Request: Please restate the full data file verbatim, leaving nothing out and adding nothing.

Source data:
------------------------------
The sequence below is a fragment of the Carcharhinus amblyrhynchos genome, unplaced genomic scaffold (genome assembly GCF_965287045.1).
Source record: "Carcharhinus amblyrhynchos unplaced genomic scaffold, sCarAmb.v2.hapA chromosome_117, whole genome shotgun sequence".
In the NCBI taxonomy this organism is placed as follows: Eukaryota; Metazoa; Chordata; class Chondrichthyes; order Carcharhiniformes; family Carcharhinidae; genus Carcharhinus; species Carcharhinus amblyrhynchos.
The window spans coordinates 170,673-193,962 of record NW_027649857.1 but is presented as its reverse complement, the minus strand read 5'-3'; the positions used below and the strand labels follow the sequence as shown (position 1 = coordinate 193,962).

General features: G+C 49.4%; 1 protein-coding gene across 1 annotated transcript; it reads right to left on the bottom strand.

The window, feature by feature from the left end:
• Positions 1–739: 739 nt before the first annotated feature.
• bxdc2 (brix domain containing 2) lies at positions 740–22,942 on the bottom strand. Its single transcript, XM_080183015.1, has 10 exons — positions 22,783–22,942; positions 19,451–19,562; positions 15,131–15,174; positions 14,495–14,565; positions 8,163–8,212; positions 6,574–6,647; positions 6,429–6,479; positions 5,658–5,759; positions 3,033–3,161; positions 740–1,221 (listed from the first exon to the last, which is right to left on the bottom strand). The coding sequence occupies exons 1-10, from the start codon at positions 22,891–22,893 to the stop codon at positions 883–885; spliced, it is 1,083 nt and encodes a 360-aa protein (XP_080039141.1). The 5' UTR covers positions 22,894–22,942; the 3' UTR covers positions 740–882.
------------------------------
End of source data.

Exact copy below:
The sequence below is a fragment of the Carcharhinus amblyrhynchos genome, unplaced genomic scaffold (genome assembly GCF_965287045.1).
Source record: "Carcharhinus amblyrhynchos unplaced genomic scaffold, sCarAmb.v2.hapA chromosome_117, whole genome shotgun sequence".
In the NCBI taxonomy this organism is placed as follows: Eukaryota; Metazoa; Chordata; class Chondrichthyes; order Carcharhiniformes; family Carcharhinidae; genus Carcharhinus; species Carcharhinus amblyrhynchos.
The window spans coordinates 170,673-193,962 of record NW_027649857.1 but is presented as its reverse complement, the minus strand read 5'-3'; the positions used below and the strand labels follow the sequence as shown (position 1 = coordinate 193,962).

General features: G+C 49.4%; 1 protein-coding gene across 1 annotated transcript; it reads right to left on the bottom strand.

The window, feature by feature from the left end:
• Positions 1–739: 739 nt before the first annotated feature.
• bxdc2 (brix domain containing 2) lies at positions 740–22,942 on the bottom strand. Its single transcript, XM_080183015.1, has 10 exons — positions 22,783–22,942; positions 19,451–19,562; positions 15,131–15,174; positions 14,495–14,565; positions 8,163–8,212; positions 6,574–6,647; positions 6,429–6,479; positions 5,658–5,759; positions 3,033–3,161; positions 740–1,221 (listed from the first exon to the last, which is right to left on the bottom strand). The coding sequence occupies exons 1-10, from the start codon at positions 22,891–22,893 to the stop codon at positions 883–885; spliced, it is 1,083 nt and encodes a 360-aa protein (XP_080039141.1). The 5' UTR covers positions 22,894–22,942; the 3' UTR covers positions 740–882.